Language, reading, and math learning profiles in an epidemiological sample of school age children

PLoS One. 2013 Oct 14;8(10):e77463. doi: 10.1371/journal.pone.0077463. eCollection 2013.


Dyscalculia, dyslexia, and specific language impairment (SLI) are relatively specific developmental learning disabilities in math, reading, and oral language, respectively, that occur in the context of average intellectual capacity and adequate environmental opportunities. Past research has been dominated by studies focused on single impairments despite the widespread recognition that overlapping and comorbid deficits are common. The present study took an epidemiological approach to study the learning profiles of a large school age sample in language, reading, and math. Both general learning profiles reflecting good or poor performance across measures and specific learning profiles involving either weak language, weak reading, weak math, or weak math and reading were observed. These latter four profiles characterized 70% of children with some evidence of a learning disability. Low scores in phonological short-term memory characterized clusters with a language-based weakness whereas low or variable phonological awareness was associated with the reading (but not language-based) weaknesses. The low math only group did not show these phonological deficits. These findings may suggest different etiologies for language-based deficits in language, reading, and math, reading-related impairments in reading and math, and isolated math disabilities.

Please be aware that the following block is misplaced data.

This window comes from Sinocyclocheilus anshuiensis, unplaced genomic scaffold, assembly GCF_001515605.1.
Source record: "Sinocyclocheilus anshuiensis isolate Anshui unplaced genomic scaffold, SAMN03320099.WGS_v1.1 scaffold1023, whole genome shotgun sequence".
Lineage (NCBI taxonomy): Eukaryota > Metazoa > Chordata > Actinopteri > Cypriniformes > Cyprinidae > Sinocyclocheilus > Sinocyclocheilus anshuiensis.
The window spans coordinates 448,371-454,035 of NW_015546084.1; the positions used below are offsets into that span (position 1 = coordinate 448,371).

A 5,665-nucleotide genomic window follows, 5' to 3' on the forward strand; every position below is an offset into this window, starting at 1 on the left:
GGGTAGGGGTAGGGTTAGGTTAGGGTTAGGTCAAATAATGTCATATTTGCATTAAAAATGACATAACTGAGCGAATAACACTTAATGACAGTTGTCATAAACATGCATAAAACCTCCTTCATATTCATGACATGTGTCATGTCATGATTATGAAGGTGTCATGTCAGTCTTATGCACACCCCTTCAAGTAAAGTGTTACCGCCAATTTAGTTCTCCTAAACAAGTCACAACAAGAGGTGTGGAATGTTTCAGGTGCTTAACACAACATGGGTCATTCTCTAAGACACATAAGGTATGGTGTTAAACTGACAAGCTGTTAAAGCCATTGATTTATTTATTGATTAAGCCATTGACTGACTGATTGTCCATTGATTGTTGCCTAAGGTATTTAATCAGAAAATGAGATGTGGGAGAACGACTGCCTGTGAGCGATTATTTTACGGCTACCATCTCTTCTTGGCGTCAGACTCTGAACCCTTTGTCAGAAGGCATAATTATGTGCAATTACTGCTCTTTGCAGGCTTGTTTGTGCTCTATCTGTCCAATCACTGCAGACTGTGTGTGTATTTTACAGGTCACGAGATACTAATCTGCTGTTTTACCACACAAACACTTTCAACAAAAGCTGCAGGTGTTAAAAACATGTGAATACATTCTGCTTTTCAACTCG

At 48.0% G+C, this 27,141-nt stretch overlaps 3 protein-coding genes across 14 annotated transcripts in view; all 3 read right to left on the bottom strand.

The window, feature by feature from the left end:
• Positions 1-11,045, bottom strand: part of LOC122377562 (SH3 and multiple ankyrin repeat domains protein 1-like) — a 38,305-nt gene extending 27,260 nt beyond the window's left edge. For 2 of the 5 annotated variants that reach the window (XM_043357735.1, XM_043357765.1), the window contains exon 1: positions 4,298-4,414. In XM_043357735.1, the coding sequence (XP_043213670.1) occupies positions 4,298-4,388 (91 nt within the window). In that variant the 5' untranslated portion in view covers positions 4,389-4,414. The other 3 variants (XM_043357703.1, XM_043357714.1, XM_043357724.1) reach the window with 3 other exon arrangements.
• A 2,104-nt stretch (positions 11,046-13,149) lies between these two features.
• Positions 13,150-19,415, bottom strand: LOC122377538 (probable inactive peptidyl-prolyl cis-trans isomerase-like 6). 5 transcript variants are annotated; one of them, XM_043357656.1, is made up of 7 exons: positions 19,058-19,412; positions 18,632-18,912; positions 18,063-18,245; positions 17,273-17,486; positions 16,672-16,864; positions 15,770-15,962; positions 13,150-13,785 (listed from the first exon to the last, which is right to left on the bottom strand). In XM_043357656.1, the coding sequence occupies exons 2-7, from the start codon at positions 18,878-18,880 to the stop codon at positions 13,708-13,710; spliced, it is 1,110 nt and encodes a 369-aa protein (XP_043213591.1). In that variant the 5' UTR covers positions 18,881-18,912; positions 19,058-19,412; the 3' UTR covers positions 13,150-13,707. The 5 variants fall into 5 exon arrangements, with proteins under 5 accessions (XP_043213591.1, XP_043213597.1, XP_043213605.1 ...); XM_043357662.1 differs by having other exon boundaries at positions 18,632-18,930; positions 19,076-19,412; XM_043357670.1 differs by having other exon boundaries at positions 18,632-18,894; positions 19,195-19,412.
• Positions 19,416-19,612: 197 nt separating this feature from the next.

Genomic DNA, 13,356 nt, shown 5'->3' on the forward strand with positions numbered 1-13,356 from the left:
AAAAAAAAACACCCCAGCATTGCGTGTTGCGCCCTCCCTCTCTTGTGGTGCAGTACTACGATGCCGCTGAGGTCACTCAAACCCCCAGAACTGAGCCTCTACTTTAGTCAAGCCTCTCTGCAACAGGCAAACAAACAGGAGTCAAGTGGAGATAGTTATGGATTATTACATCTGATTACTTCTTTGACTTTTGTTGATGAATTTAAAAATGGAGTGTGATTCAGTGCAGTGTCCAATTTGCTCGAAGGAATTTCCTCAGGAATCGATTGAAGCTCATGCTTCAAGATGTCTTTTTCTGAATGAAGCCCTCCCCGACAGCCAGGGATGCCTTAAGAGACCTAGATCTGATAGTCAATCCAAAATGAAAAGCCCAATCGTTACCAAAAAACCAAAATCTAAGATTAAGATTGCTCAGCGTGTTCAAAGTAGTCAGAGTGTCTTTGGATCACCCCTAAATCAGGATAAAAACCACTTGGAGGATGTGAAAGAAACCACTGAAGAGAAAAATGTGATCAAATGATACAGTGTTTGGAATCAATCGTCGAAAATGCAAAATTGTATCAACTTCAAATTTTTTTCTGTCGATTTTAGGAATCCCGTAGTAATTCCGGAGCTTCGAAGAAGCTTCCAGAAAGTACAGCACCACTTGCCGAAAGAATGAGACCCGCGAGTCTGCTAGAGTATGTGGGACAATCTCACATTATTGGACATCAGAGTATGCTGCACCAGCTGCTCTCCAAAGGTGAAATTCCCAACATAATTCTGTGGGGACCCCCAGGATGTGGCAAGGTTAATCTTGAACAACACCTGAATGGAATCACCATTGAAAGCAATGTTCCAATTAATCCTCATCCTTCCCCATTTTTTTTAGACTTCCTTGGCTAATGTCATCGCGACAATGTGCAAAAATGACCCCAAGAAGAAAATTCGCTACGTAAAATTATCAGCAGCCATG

Publication types

  • Research Support, Non-U.S. Gov't

MeSH terms

  • Child
  • Child, Preschool
  • Cluster Analysis
  • Humans
  • Language*
  • Learning Disabilities / epidemiology*
  • Learning*
  • Mathematics / statistics & numerical data*
  • Ontario / epidemiology
  • Reading*
  • Reproducibility of Results
  • Schools / statistics & numerical data*

Grants and funding

This work was supported by a Discovery Grant to the first author by the Natural Science and Engineering Research Council of Canada (371201-2009). The funders had no role in study design, data collection and analysis, decision to publish, or preparation of the manuscript.